Parents: Fatherly advice may strike some as old-fashioned, but men still believe they have a message to share.

June 18, 2000|By Peter Jensen | Peter Jensen,Sun Staff

Whatever happened to fatherly advice?

A generation ago, it was a cultural staple. TV programs like "Father Knows Best," "My Three Sons," and "The Andy Griffith Show" were based upon it.

Sheriff Taylor having a talk with Opie, or maybe Jim Anderson dispensing his living room wisdom to Kitten, Betty or Bud -- this was what fathers did. They came home with a paycheck, sat in a comfy chair and solved family crises.

Today, popular culture more often makes fathers the butt of jokes than the font of wisdom.

As a society, our very concept of fatherhood has been dramatically redefined over the past quarter-century. No longer is it about being the family breadwinner. And often, Dad is not even around his children much -- an every-other-weekend visit, perhaps, in the post-divorce family.

Meanwhile, a burgeoning fatherhood movement seeks to encourage dads to be more involved with their children. But even its agenda challenges rather than touts traditional roles.

It is the era of "feeling your pain," not fireside chats.

So this Father's Day, it's only natural to re-examine fatherly advice and its role in the 21st-century family.

As Jim Anderson might say: "Pull up a chair, Bud. I think we have some things to talk about."

Picture of devotion

Tom Nappi is about as devoted as fathers get.

He loves his two daughters, Michelle, 6, and Megan, 12, and marvels at their development. He's a photographer and graphic designer for the Maryland Department of Human Resources and talks about them all the time with his colleagues.

But when it comes to actually giving his kids advice? Well, it can be an awkward moment. He recognizes the obligation (he grew up watching the same TV, too), but in the age of irony, a heartfelt talk can seem very unhip, very uncool.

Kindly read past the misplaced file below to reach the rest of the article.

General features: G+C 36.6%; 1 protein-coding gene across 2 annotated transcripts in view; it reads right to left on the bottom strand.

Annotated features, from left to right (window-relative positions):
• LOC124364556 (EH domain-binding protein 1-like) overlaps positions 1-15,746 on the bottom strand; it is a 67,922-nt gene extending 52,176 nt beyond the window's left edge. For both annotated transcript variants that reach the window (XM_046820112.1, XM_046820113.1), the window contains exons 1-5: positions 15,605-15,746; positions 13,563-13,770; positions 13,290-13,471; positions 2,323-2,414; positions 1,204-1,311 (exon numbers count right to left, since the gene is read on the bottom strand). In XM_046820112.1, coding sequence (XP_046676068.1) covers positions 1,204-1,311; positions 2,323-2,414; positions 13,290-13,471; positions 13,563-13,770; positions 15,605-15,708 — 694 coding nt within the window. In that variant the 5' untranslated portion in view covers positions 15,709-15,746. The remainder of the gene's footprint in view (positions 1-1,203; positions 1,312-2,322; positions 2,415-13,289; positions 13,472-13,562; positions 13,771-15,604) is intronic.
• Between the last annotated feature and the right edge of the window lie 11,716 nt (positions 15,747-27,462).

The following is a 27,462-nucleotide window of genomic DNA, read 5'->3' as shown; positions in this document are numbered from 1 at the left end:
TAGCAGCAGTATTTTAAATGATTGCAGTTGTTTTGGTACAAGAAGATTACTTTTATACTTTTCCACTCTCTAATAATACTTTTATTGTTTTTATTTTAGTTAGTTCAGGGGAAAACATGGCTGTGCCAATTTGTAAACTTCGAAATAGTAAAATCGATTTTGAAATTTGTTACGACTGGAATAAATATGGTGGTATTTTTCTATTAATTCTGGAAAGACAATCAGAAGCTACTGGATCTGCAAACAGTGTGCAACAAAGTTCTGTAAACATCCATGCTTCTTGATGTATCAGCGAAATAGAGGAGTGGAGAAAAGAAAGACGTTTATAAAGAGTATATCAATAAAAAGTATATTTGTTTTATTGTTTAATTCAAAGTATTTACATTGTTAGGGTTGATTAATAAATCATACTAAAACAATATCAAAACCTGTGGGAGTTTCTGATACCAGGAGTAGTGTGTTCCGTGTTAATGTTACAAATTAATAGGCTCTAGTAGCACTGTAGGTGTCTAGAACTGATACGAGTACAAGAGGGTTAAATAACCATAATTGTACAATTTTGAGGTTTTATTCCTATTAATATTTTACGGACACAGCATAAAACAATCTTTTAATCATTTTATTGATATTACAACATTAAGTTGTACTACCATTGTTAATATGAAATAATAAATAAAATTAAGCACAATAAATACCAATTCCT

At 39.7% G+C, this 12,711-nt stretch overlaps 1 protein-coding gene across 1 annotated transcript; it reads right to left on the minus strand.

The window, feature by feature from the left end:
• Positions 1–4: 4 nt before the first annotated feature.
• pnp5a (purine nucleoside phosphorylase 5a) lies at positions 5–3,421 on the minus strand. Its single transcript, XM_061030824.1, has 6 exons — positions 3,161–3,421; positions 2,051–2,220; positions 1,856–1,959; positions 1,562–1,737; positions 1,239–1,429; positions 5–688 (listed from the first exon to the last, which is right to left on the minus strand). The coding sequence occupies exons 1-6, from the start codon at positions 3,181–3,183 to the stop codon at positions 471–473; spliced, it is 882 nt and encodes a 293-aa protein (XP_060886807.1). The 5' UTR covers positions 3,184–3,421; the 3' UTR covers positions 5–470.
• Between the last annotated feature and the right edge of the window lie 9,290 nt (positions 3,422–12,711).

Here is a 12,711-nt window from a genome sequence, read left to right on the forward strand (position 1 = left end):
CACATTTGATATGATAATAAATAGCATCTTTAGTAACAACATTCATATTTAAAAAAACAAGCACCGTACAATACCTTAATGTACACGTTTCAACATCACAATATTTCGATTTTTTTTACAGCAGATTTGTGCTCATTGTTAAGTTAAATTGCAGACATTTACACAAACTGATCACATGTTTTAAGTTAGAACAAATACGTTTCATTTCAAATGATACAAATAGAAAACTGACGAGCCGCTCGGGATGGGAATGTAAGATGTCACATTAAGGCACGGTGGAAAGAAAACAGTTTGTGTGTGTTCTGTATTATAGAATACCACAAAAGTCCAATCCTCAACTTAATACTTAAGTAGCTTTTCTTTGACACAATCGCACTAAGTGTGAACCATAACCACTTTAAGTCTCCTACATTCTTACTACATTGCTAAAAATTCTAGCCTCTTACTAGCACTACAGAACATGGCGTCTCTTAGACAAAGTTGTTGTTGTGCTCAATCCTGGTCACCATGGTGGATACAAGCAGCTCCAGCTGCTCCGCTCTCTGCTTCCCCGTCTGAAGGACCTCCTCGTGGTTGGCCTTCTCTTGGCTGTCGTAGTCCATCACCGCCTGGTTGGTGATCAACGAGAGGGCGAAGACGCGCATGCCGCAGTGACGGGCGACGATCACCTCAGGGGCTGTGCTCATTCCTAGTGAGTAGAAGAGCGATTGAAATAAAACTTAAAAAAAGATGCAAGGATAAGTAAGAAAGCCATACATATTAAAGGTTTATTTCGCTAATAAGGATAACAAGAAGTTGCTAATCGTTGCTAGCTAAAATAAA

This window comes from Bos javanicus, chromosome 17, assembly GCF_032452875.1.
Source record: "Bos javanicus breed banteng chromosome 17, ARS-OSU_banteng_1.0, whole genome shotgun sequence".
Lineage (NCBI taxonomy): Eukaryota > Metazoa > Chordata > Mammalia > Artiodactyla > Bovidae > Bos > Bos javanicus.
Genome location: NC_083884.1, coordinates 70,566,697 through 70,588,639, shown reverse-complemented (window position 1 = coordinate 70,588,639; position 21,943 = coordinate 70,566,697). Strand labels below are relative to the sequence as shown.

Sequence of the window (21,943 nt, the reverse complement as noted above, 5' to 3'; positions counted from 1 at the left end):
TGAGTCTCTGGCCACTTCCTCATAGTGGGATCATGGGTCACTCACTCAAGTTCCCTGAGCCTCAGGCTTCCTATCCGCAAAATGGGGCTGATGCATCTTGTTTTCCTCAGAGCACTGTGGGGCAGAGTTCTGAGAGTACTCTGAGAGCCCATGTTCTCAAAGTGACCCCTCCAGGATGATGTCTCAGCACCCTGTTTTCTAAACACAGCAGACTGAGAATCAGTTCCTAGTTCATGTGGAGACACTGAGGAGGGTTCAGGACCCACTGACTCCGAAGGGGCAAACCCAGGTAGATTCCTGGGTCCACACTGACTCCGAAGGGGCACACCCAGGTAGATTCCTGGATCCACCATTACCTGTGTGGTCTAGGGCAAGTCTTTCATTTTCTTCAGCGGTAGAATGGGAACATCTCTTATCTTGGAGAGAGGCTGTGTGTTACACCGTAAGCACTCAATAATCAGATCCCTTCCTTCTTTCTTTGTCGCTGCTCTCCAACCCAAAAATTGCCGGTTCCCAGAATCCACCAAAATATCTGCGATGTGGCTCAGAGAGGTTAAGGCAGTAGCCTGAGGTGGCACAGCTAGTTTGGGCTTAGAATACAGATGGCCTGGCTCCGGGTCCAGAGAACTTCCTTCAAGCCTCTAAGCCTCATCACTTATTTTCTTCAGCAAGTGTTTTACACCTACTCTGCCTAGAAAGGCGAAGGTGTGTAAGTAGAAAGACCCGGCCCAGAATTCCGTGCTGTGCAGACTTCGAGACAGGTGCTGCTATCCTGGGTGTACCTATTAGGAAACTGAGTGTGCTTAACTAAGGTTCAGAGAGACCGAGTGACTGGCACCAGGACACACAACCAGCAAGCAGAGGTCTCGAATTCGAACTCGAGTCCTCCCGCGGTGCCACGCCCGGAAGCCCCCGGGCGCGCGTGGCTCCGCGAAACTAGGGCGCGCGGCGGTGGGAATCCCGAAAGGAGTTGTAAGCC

"There are times when I sit there thinking I'm actually imparting fatherly advice here -- I just don't think I'm doing it very articulately," says Nappi, 40, of Pasadena.

Suzanne Braun Levine, author of "Father Courage -- What Happens When Men Put Family First," (Harcourt Inc., $24) is well aware of the modern paradox. Fathers want desperately to be involved, but they are uncomfortable using their own fathers as role models, she says.

"It used to be that children knew they could sleep at night and that everything's right with the world, because Dad has got it figured out," says Levine, a former Ms. magazine editor. "As a culture, we've moved beyond that. But there's still a longing for surety."

A recent survey of men between the ages of 20 and 39 found men ranked having a job that allows for family time as their top career priority -- above money, power or prestige -- which is about the same response the Radcliffe Public Policy Center tabulated for working women.

But how can a father give advice when also rejecting the male authoritarian model? Levine says the alternative has to involve more conversation and less lecture.

"Every father I talked to said they felt like they got important advice from their fathers. But they also felt their fathers were too far away emotionally," she says. "It is an interesting crusade for the men who want to step down from the pedestal."

Geoffrey Greif, associate dean at the University of Maryland's School of Social Work, thinks it's a mistake to equate fatherly advice with parental advice. Men simply have a different "take on the world" than women, he says.

"As a group, fathers are less relationship-oriented. We're more interested in the bottom line of conflict and not so worried about process," says Greif, who has taught family therapy, written books on fatherhood, and helped raise two daughters.

Roles evolving

And while the nature of fatherhood has changed, so has the nature of childhood. And that means the model of either parent sitting down and lecturing a child is no longer workable -- not in the age of TV and the Internet.

"The institution of fatherly advice is still alive and well and probably more important than ever," he says.

Maybe it's the word "advice" that needs to be updated. Some fathers are more comfortable leading by example than by words.

Jim Perdue, CEO of Perdue Farms, Inc. in Salisbury and a father of three, ages 16, 19 and 21, says he suspects his children are "much more informed than I was" at their age. Sitting them down and telling them how to live doesn't appeal to him.

"It's more a matter of being there for them," he says. "You can't keep them from being exposed to things. You just hope they have a value system so that when they're exposed to these things, they'll be able to make the right decision."

In a new book, "Great Dads" (Adams Media, $10.95), Perdue recalls his famous father Frank's words of advice: Balance work and family, and, perhaps most important: "You have to enjoy what you do in life. Otherwise, you will not be able to reach your full potential."

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